Phillips Ranch, Inc. v. Banta

Annotate this Case

543 P.2d 1035 (1975)

PHILLIPS RANCH, INC., Respondent, v. Allan H. BANTA, Appellant.

Supreme Court of Oregon, In Bank.

Argued and Submitted October 28, 1975.

Decided December 18, 1975.

*1036 Harold Banta, Banta, Silven, Young & Marlette, Baker, argued the cause and filed briefs for appellant.

Ralph G. Monson, Baker, argued the cause and filed a brief for respondent.

Before O'CONNELL, C.J., and McALLISTER, DENECKE, TONGUE, HOWELL and BRYSON, JJ.

Argued and Submitted at Pendleton, October 28, 1975.

O'CONNELL, Chief Justice.

This is a suit seeking to enjoin a nuisance and to recover compensatory and punitive damages for harm caused by the nuisance. Defendant counterclaims, asserting an easement to transport water across plaintiff's land. The trial court awarded $5,000 compensatory damages to plaintiff, but refused to award punitive damages or to grant an injunction against defendant. The court found against defendant on his counterclaim. Defendant appeals.

Plaintiff and defendant each own property along the Powder River in Baker County, Oregon. Plaintiff's land is located immediately upstream from defendant's land. The diagram on page 1037 will facilitate an understanding of the issues involved in the suit and counterclaim.

Defendant maintains an irrigation pump in the Powder River at a point where it *1037 flows through his land (labeled "P" on the diagram). In order to insure a pool of water sufficient for operation of the pump during periods of low water in the summer, defendant placed obstructions in the river downstream from the pump ("A" and "B" on diagram). Although defendant also built a bypass from one part of the river to another (as shown on the diagram), the obstructions reduced the speed at which the river flowed through defendant's and plaintiff's property.

*1038 Plaintiff alleges that defendant filled portions of the river with sand and gravel in such a manner as to restrict the flow capability of the original stream bed; that these obstructions have caused the river to back up and flow across plaintiff's property, and subterraneanly saturate plaintiff's soil, resulting in washing away topsoil on plaintiff's land and in destroying plaintiff's efforts to re-level his land; and that these obstructions have been and continue to be a nuisance.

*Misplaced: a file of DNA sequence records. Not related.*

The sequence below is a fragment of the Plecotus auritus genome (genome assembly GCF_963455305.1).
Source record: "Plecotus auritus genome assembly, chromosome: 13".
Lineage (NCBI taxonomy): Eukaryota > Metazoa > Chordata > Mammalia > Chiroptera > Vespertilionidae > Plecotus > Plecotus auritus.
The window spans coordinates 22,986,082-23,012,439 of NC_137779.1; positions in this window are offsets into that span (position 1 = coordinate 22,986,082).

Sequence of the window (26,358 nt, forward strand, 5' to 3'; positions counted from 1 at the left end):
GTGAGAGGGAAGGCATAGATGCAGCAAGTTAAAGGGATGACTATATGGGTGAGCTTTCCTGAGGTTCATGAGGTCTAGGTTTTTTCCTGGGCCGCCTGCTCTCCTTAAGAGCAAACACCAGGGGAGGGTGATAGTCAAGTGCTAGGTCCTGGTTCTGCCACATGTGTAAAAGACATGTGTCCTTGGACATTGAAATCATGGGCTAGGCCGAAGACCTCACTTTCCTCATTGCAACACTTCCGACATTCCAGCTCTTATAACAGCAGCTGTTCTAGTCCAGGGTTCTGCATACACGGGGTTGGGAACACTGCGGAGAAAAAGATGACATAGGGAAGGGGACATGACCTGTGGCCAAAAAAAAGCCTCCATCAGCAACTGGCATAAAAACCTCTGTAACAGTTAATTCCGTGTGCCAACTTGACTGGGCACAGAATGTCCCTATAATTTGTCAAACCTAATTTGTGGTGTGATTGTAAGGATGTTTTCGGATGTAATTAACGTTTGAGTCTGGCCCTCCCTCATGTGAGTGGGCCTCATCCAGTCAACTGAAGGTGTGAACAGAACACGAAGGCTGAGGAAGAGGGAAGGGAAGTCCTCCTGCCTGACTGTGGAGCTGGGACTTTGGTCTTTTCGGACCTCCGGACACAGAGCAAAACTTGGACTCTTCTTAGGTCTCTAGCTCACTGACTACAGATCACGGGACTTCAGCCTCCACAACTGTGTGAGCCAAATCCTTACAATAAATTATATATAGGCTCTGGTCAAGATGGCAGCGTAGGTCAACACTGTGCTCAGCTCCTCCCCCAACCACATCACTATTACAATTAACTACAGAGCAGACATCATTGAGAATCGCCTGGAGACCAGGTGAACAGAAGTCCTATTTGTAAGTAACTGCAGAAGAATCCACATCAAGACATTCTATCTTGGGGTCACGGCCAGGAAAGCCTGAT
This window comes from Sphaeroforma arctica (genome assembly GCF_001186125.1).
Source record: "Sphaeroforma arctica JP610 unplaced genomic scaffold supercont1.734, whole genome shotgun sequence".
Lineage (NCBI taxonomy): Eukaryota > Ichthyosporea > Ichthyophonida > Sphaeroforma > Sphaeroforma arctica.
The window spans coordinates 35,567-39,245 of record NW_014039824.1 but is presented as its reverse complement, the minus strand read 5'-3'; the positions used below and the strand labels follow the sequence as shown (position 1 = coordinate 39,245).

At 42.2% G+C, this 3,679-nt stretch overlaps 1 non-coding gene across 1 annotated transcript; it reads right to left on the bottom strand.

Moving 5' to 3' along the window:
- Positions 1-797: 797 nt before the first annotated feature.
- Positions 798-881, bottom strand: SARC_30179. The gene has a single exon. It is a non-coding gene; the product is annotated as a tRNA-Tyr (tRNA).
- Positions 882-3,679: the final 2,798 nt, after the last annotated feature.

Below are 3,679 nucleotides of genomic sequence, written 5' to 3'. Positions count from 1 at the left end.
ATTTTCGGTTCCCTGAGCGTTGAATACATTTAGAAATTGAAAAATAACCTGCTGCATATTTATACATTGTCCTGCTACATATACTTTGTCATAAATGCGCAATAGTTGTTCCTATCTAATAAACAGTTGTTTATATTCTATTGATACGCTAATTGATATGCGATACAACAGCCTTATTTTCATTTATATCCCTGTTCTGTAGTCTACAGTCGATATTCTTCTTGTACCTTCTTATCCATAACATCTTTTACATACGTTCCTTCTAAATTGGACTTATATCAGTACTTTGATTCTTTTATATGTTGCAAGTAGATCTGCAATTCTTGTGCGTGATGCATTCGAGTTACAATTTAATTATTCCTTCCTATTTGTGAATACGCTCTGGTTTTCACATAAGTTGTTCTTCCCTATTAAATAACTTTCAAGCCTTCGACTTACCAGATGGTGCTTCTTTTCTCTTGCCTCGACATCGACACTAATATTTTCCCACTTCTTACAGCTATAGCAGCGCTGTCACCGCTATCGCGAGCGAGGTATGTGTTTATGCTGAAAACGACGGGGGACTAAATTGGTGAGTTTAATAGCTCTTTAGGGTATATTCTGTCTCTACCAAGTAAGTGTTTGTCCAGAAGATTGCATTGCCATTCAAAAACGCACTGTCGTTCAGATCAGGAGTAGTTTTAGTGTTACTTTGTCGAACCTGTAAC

Plaintiff established that his land was damaged during the winter of 1972-73 when an ice jam formed behind the obstructions placed in the river by defendant, causing the river to overflow its banks and to flood plaintiff's land.

Defendant contends that the trial court's findings of fact and conclusions of law are not consistent with the theory underlying plaintiff's complaint. The complaint alleges that the restriction of the flow of the stream on defendant's land caused damage to plaintiff's land and that "said restriction has been and continues to be a nuisance." Plaintiff sought the abatement of the continuing nuisance, together with damages for the injury to the topsoil on his property. The trial court denied the injunctive relief sought but allowed a money recovery for the injury to plaintiff's land. This, defendant contends, establishes that the trial court found that no nuisance existed and from this it follows that recovery was allowed on the theory of negligence or on the theory of Rylands v. Fletcher, (1868) L.R. 3 H.L. 330.[1]

Defendant argues that if the trial court rested its decision on the theory of negligence (in failing to remove promptly the restriction at the close of the irrigation season), this would involve questions of reasonable care, and contributory or comparative negligence all of which were not suggested by the pleadings. On the other hand, it is urged that if the case was decided by the trial court on the theory of Rylands v. Fletcher, there was error since that doctrine does not apply to damage caused by the obstruction of waters but only to damage caused by waters which are impounded and escape.

The trial court's refusal to grant an injunction does not necessarily negate the existence of a nuisance. Frequently, injunctive relief is denied and yet a money recovery is allowed under the law of nuisance for damages caused as a result of the interference with the plaintiff's use and enjoyment of his land.[2] In the present case the trial court denied injunctive relief because defendant had removed the obstruction which had caused the damage. This was not inconsistent with permitting recovery for a nuisance in the form of an injury to the surface of plaintiff's land.